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MRSA on surface: is it possible to control?
BMC Proceedings volume 5, Article number: P307 (2011)
Introduction / objectives
The prevalence of Methicillin-resistant Staphylococcus aureus (MRSA) in generally is low, however may become easily resistant to multiples antibiotics. The aim of this study was to compare two disinfectants: Peractic Acid 0.1% and Etilic Alcohol 70% on surfaces contaminated with MRSA.
This is a case control study, developed on a flowchart. Six sterile glasses surfaces (40x30cm) were contaminated with a suspension with 104 cfu/ml MRSA by spreading with a sterile spatula and left dry for 10 min. The efficacy of desinfections products were measure by imprinting rodac plates with Trypticase Soy Agar holding for 1min against the surface, before and after the desinfection procedure. The glass surface was divided in three parts and each part was cleaned three times. A sterile microfibre cloth (40x38cm) made by 10% polyester, 20% polypropylene and 70% viscose were folded three times, total sixteen sides, but using nine sides only; they were moistened with 50ml of 0.1% Peractic Acid or Etilic Alcohol 70% to clean three surfaces each. Furthermore, sterile gloves were used and had their imprints (both hands) made on rodac plates, holding for 15s. Plates were incubated at 37°C for 48h.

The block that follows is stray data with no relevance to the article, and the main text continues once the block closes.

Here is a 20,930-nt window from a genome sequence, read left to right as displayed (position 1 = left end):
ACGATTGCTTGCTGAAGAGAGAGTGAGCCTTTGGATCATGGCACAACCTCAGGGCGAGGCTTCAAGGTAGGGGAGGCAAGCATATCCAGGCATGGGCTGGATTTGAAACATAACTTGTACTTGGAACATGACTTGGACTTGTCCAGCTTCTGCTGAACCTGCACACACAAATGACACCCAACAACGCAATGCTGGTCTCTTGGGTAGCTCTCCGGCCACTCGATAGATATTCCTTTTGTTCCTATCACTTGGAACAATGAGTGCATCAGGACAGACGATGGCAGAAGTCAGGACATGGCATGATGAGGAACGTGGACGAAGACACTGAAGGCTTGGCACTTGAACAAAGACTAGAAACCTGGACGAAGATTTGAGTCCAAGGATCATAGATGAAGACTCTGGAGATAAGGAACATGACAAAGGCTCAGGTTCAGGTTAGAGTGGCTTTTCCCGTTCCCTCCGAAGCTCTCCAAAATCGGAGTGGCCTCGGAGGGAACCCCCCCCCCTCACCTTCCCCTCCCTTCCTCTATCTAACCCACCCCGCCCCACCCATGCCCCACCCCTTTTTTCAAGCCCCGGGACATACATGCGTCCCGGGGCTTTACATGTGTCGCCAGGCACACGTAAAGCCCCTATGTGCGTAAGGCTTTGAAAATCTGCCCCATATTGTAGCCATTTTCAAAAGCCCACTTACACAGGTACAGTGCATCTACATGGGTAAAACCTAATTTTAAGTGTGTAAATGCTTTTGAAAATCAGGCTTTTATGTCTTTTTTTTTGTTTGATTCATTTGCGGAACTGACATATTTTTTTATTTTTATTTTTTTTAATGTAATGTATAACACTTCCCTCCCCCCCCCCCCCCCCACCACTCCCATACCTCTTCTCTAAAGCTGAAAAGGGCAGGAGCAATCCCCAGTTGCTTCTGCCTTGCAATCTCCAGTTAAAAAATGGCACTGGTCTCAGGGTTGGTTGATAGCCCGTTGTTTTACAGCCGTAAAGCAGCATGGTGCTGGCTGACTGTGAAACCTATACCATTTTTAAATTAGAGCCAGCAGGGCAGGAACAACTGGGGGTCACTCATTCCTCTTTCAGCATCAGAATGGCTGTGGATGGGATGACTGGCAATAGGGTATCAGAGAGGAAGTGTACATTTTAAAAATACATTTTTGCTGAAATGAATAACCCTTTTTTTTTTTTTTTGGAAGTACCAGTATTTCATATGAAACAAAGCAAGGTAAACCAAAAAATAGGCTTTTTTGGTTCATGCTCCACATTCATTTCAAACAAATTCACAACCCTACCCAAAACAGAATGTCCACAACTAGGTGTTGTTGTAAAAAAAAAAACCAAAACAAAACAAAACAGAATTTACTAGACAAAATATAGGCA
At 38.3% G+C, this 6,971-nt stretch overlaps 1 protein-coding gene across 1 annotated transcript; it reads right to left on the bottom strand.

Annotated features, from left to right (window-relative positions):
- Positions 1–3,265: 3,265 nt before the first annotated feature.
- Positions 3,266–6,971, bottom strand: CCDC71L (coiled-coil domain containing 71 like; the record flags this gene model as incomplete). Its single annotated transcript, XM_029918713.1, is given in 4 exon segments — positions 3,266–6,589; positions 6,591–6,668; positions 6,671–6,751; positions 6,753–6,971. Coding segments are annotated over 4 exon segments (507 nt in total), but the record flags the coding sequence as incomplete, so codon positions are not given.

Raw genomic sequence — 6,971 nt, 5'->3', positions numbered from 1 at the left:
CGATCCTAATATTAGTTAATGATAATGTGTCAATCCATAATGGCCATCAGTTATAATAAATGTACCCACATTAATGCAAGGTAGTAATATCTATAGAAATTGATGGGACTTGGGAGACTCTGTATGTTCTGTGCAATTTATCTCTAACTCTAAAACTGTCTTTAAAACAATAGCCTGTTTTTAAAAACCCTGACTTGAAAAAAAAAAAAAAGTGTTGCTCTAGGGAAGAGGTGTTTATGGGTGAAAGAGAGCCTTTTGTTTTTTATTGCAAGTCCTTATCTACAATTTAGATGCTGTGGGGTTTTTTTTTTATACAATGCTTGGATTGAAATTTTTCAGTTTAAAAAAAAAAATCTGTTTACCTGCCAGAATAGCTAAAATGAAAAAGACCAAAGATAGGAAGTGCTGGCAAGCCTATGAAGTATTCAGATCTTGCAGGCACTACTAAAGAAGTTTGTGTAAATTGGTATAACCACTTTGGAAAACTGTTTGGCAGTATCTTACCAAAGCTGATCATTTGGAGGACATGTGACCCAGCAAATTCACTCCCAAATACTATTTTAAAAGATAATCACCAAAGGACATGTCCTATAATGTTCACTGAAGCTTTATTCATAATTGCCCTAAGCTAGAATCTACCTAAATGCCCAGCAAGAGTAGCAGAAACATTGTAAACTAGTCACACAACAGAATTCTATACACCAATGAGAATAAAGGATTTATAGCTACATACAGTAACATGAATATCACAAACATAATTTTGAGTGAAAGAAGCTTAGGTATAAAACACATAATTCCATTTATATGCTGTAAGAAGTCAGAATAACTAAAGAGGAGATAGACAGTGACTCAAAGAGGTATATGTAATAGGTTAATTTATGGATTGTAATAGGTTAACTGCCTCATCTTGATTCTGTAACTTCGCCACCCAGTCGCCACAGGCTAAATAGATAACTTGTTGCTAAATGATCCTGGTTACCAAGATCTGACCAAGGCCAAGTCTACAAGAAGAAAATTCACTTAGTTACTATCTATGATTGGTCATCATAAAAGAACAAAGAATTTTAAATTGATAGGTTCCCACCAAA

The median of surface contamination before and after disinfection with Peractic Acid was 3.55 cfu/ml and 0 cfu/ml, for Etilic Alcohol, 4.26 cfu/ml and 0 cfu/ml respectively. Imprints of gloves after both disinfections had no growth (0 cfu/ml). The test showed a bacterial load reduction although a non-significant (p>0.05) result comparing solutions.
Proceeding disinfection with Peractic Acid 0.1% or Etilic Alcohol 70% associating adequate technique had successful bacterial load reduction which contributes for environment control. Peracetic Acid has a good cost benefit however the microfibre cloth was degradating after 5 times.
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Cite this article
Shimura, C., De Andrade, D., Watanabe, E. et al. MRSA on surface: is it possible to control?. BMC Proc 5, P307 (2011). https://doi.org/10.1186/1753-6561-5-S6-P307
- Staphylococcus Aureus
- Case Control Study
- Environment Control